STAFF RESPONSE: The policy states “Development approvals shall assure that, to the maximum extent practical, water quality and rate, timing and volume of runoff will recreate natural conditions for the benefit of wetlands, the estuary and other receiving water.” The words “to the maximum extent practical” provide flexibility in this policy in recognition of the fact different sites will have different natural conditions or will have had different natural conditions prior to man-made impact. The term “natural conditions” was defined in the definitions section of Chapter 2. The term has been revised to further clarify. Natural conditions: Those conditions wetlands and native upland habitat, in place before any man-made impacts. An existing term, native upland habitat has been in Chapter 9 for many years and is also being added to the Definitions portion of Chapter 2. Policy 9.1G.5.(1), CGMP. “Native upland habitat: Native plant community associations, including canopy, understory and groundcover, or any combination of them that are generally undisturbed and unimproved.”

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DEO COMMENT: States: Policy 2.2A.5.lacks meaningful and predictable guidelines and standards. “Where evidence indicates that drainage, clearing or other development or manmade impacts has taken place subsequent to April 1, 1982, and in violation of this Plan, restoration shall be required before any development permits or orders are issued, or within 90 days of receiving a notice of violation. This policy shall apply regardless of whether or not the wetlands in question have ever been delineated through either a formal or an informal boundary delineation.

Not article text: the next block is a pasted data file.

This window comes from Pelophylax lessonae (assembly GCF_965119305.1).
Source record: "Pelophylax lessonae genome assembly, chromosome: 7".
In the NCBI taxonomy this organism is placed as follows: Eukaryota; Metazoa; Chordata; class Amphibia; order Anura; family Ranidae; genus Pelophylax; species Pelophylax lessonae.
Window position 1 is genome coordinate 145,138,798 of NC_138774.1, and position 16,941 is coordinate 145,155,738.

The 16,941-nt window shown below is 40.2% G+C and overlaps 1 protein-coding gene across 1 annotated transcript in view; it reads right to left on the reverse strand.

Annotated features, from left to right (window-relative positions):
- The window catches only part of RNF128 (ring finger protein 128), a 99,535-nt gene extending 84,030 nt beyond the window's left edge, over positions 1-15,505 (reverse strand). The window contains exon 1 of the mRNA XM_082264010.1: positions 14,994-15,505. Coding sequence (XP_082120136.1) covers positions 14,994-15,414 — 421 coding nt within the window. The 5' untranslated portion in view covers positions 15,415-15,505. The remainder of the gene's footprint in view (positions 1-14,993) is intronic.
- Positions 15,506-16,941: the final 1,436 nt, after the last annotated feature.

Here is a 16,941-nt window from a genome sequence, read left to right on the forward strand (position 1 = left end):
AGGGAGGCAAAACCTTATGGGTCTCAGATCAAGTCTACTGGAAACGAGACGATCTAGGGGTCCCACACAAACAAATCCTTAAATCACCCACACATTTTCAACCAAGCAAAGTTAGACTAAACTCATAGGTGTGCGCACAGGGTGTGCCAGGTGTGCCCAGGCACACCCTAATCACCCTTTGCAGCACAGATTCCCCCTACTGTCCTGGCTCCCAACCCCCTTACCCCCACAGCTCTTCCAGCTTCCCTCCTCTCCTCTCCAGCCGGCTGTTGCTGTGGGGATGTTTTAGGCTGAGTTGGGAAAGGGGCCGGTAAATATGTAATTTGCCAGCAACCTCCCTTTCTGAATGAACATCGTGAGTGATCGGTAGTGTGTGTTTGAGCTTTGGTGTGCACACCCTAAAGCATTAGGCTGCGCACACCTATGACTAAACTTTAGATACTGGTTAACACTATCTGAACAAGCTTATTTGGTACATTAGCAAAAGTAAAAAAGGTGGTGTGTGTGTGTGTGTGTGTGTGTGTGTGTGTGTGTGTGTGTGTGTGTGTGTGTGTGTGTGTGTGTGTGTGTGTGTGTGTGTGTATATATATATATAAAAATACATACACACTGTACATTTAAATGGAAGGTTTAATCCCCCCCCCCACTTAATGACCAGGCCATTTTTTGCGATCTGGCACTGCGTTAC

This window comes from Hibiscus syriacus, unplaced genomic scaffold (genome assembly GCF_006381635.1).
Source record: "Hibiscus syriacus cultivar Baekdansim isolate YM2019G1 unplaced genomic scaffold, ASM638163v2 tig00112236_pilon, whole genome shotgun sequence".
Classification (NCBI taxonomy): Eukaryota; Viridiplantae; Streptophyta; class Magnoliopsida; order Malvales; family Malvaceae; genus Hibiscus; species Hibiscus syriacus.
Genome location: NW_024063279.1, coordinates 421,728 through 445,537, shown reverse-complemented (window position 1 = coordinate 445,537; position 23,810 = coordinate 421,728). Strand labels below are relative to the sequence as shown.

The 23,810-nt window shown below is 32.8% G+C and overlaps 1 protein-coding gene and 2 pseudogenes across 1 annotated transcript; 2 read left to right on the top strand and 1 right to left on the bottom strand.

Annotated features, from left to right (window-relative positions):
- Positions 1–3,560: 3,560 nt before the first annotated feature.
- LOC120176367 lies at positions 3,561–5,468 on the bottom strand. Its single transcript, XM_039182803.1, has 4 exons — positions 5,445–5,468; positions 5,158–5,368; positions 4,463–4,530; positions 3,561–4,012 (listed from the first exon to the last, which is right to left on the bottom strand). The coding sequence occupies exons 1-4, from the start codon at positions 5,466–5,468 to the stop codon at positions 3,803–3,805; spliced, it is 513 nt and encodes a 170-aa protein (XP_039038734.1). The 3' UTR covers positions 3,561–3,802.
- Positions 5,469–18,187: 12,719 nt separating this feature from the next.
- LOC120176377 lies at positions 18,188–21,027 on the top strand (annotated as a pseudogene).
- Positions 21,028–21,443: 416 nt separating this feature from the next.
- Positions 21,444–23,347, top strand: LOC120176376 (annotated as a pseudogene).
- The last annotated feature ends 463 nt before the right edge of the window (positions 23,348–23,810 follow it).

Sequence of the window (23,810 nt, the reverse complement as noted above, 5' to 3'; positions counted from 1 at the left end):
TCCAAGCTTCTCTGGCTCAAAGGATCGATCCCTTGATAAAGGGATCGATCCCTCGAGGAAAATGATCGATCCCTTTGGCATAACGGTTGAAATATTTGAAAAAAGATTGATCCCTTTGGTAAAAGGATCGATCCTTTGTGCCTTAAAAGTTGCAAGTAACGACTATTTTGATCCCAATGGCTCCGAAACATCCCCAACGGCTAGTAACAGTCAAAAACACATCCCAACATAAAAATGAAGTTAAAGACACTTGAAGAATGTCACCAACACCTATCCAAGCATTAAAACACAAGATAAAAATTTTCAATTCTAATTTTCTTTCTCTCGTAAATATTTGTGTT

The policy lacks guidelines and standards establishing the evidence that will be used to identify manmade impacts, the condition that the evidence will be measured against and to which restoration will be required and the meaning of "informal wetland boundary delineation.

STAFF RESPONSE: The requirement in Policy 2.2A.5 is not new. Similar language is found in Policy 9.1G.2.(6), CGMP and has been there for decades. The text of Policy 2.2A.5. has been revised to match the following text. 

Policy 9.1G.2.(6), CGMP.

“Violations. Where evidence indicates that drainage, clearing or other development or manmade impacts have taken place since April 1, 1982, in violation of applicable wetland development restrictions in effect at the time the violation occurred, restoration shall be required before any development permits or orders are issued, or within 90 days after receiving a notice of violation. A minimum twoyear letter of credit or other acceptable financial alternative must be submitted to assure the successful restoration of the violation.” 

Regarding the lack of guidelines and standards: Neither proposed Policy 2.2A.5 nor existing Policy 9.1G.2(6) should be considered establishing the evidence that will be used to identify manmade impacts, the condition that the evidence will be measured against and to which restoration will be required and the meaning of “informal wetland boundary delineation.in isolation. Both should be considered along with Policy 9.1A.8., CGMP, Land clearing.These policies protect wetlands and native upland habitat from being destroyed or eliminated prior to site plan submittal. It is difficult to preserve something if it is already gone.